The Effect of Workplace Loneliness on Silence Behavior
Lin Guo
Jinan University, Guangzhou, China.
DOI: 10.4236/psych.2020.113032   PDF    HTML   XML   2,113 Downloads   4,368 Views   Citations


The purpose of this study was to explore the comprehensive effects of workplace loneliness, silence behavior, team member exchange and psychological capital. At present, the research on workplace loneliness is still in the preliminary stage. Although some studies have shown that workplace loneliness has a direct impact on job outcomes, the mechanism of the two needs to be further studied. In this study, a phased multi-source questionnaire survey method was adopted. The questionnaires were distributed and collected, including 295 subjects. The results show that 1) workplace loneliness has a significant negative impact on team member exchange; 2) team member exchange has a significant negative impact on silence behavior; 3) team member exchange plays a mediating role between loneliness and silence behavior; 4) psychological capital moderates the direct effect of workplace loneliness on silence behavior; 5) psychological capital moderates the indirect effect of workplace loneliness on silence behavior through team member exchange.

Share and Cite:

Guo, L. (2020) The Effect of Workplace Loneliness on Silence Behavior. Psychology, 11, 467-479. doi: 10.4236/psych.2020.113032.

1. Introduction

The social transformation and rapid economic development have brought many problems to the workplace, which will lead to the spread of workplace loneliness to varying degrees. Workplace loneliness, has been a common feeling of the current workplace staff. As a common negative emotion in the workplace, workplace loneliness will bring a series of negative effects on employees and organizations (Ozcelik & Barsade, 2018; Peng, Chen, Xia, & Ran, 2017; Chen, Wen, Peng, & Liu, 2016) . Despite the unprecedented opportunities and dilemmas that lie ahead of us today, emotional needs, the truest desires of the human heart, have never changed. As a basic human experience, everyone may have experienced loneliness more or less. Especially in this information age, loneliness has become more common due to the increasing psychological distance between people (Wright, 2005) .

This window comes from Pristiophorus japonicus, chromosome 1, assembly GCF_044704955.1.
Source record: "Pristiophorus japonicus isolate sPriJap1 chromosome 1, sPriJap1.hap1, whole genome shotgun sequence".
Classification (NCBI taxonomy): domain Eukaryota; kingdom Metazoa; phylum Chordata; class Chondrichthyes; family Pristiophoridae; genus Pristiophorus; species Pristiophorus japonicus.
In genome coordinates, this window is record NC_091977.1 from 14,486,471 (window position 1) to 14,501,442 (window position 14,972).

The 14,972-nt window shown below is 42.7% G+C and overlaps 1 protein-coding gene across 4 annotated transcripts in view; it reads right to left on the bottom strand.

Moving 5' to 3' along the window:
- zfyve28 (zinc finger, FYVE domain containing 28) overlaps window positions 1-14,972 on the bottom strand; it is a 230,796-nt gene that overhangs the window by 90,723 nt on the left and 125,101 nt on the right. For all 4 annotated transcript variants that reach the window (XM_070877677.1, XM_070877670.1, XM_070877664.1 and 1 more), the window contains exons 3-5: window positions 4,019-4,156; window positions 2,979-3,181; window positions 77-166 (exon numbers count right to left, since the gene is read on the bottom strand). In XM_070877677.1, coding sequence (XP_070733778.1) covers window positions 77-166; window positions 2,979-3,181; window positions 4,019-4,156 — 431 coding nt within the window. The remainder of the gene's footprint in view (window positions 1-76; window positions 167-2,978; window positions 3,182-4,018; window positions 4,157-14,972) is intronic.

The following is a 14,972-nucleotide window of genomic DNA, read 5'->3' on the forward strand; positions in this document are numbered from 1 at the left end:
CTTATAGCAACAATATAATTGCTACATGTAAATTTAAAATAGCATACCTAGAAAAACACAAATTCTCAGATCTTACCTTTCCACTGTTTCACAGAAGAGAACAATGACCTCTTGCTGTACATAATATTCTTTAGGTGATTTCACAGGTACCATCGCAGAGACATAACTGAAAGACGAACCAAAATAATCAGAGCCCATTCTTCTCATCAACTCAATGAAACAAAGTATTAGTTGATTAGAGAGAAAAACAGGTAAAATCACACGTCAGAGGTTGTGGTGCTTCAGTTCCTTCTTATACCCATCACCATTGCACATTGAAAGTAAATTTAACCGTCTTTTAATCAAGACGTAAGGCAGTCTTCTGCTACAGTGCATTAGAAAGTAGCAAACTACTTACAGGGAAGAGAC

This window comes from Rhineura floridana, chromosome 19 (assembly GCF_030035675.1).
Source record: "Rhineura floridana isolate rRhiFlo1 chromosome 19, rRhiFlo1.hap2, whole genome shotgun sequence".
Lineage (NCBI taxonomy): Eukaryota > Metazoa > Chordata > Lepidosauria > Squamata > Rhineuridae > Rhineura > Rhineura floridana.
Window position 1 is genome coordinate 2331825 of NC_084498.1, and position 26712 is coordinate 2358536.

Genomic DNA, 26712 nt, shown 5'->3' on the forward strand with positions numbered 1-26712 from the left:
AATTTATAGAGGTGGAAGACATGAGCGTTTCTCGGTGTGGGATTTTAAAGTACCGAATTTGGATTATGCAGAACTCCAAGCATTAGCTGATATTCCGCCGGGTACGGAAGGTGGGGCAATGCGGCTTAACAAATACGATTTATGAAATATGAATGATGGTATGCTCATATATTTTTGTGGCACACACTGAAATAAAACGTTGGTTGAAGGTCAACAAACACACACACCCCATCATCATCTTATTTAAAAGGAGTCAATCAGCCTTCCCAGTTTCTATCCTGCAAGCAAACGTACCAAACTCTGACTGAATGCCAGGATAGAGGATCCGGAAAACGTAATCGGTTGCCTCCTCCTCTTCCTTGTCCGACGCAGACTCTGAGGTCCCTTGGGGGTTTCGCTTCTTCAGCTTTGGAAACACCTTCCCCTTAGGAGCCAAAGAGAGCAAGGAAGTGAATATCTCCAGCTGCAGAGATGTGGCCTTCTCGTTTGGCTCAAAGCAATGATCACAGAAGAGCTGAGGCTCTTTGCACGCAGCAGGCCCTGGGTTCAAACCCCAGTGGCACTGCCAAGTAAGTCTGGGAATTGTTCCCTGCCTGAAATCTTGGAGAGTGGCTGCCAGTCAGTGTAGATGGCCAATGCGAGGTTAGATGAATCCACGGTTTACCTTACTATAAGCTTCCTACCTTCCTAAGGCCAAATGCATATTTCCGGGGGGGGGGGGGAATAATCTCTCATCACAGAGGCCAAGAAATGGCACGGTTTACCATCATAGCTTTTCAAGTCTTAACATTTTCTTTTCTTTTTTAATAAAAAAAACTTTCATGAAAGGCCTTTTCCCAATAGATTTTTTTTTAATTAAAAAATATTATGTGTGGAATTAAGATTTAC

However, previous studies on loneliness show that environmental factors, especially in the work environment, have been neglected. Some studies have pointed out that the possibility and persistence of loneliness experienced in work is greater than that experienced in personal life (Dussault & Thibodeau, 1997; Reinking & Bell, 1991) . If employees cannot deal with various complicated interpersonal relationships in the workplace, they are likely to experience loneliness in the workplace. As is known to all, modern offices have office partitions and the popularization of science and technology and the emergence of virtual team make employees basic at work do not need to leave her own office location. Even if need to contact the person sitting beside, can be directly through the network to send information, coupled with the fierce competition in the workplace, making interactions between members of the organization is increasingly difficult to maintain. Workplace loneliness thus problems naturally also increasingly prominent, the study of employee’s workplace loneliness is very necessary. Therefore, we will carry out our research on workplace loneliness. Starting from workplace loneliness, we will discuss its impact on the team-member exchange the work environment and its impact on the subsequent employee silence behavior. We think that workplace loneliness has a negative impact on team-member exchange which promotes more silence behaviors among employees. In addition, we think that the psychological capital level of employees themselves may mitigate this negative effect, that is, the higher the psychological capital level is, the fewer negative results will be produced.

2. Theory and Hypothesis Development

In this section we will focus on how we build the model. First, we will introduce in detail the main theory used to explain the model, namely social exchange theory, and explain how to use this theory to construct the model, so as to propose a theoretical model based on workplace loneliness. Secondly, we will elaborate on how to explain the relationships in the model using social exchange theory and propose five hypotheses of this study.

2.1. Social Exchange Theory